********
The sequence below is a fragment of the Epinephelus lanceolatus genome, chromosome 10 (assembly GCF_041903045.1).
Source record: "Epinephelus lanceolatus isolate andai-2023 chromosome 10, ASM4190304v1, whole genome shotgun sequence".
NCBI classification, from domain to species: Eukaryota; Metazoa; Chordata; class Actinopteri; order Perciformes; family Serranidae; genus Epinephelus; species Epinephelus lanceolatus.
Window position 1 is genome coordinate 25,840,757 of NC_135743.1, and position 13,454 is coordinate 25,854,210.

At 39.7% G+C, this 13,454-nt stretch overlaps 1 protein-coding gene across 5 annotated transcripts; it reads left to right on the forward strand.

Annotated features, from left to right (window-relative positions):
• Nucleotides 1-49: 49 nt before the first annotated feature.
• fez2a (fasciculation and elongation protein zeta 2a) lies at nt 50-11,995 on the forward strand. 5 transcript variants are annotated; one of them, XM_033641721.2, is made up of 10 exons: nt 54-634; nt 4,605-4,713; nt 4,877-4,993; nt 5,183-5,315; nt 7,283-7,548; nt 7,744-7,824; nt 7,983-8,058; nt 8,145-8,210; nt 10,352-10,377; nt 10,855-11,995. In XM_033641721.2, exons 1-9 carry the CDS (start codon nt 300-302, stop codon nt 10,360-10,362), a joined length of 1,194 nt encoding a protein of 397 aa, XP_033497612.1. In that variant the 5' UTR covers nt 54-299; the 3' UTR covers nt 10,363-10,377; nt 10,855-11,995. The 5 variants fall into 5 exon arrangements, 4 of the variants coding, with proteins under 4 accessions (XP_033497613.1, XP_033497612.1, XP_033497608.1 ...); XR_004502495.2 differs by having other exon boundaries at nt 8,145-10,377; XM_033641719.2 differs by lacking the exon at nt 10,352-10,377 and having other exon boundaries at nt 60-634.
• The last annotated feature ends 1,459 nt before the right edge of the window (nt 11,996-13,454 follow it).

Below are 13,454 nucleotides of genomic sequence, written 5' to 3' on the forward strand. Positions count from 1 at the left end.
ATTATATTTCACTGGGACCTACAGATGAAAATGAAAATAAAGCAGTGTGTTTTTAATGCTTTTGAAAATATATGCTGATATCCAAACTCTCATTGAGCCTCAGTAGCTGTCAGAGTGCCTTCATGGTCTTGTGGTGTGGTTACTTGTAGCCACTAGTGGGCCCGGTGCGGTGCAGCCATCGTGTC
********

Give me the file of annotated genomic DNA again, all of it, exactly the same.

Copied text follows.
The sequence below is a fragment of the Epinephelus lanceolatus genome, chromosome 10 (assembly GCF_041903045.1).
Source record: "Epinephelus lanceolatus isolate andai-2023 chromosome 10, ASM4190304v1, whole genome shotgun sequence".
NCBI classification, from domain to species: Eukaryota; Metazoa; Chordata; class Actinopteri; order Perciformes; family Serranidae; genus Epinephelus; species Epinephelus lanceolatus.
Window position 1 is genome coordinate 25,840,757 of NC_135743.1, and position 13,454 is coordinate 25,854,210.

At 39.7% G+C, this 13,454-nt stretch overlaps 1 protein-coding gene across 5 annotated transcripts; it reads left to right on the forward strand.

Annotated features, from left to right (window-relative positions):
• Nucleotides 1-49: 49 nt before the first annotated feature.
• fez2a (fasciculation and elongation protein zeta 2a) lies at nt 50-11,995 on the forward strand. 5 transcript variants are annotated; one of them, XM_033641721.2, is made up of 10 exons: nt 54-634; nt 4,605-4,713; nt 4,877-4,993; nt 5,183-5,315; nt 7,283-7,548; nt 7,744-7,824; nt 7,983-8,058; nt 8,145-8,210; nt 10,352-10,377; nt 10,855-11,995. In XM_033641721.2, exons 1-9 carry the CDS (start codon nt 300-302, stop codon nt 10,360-10,362), a joined length of 1,194 nt encoding a protein of 397 aa, XP_033497612.1. In that variant the 5' UTR covers nt 54-299; the 3' UTR covers nt 10,363-10,377; nt 10,855-11,995. The 5 variants fall into 5 exon arrangements, 4 of the variants coding, with proteins under 4 accessions (XP_033497613.1, XP_033497612.1, XP_033497608.1 ...); XR_004502495.2 differs by having other exon boundaries at nt 8,145-10,377; XM_033641719.2 differs by lacking the exon at nt 10,352-10,377 and having other exon boundaries at nt 60-634.
• The last annotated feature ends 1,459 nt before the right edge of the window (nt 11,996-13,454 follow it).

Below are 13,454 nucleotides of genomic sequence, written 5' to 3' on the forward strand. Positions count from 1 at the left end.
ATTATATTTCACTGGGACCTACAGATGAAAATGAAAATAAAGCAGTGTGTTTTTAATGCTTTTGAAAATATATGCTGATATCCAAACTCTCATTGAGCCTCAGTAGCTGTCAGAGTGCCTTCATGGTCTTGTGGTGTGGTTACTTGTAGCCACTAGTGGGCCCGGTGCGGTGCAGCCATCGTGTC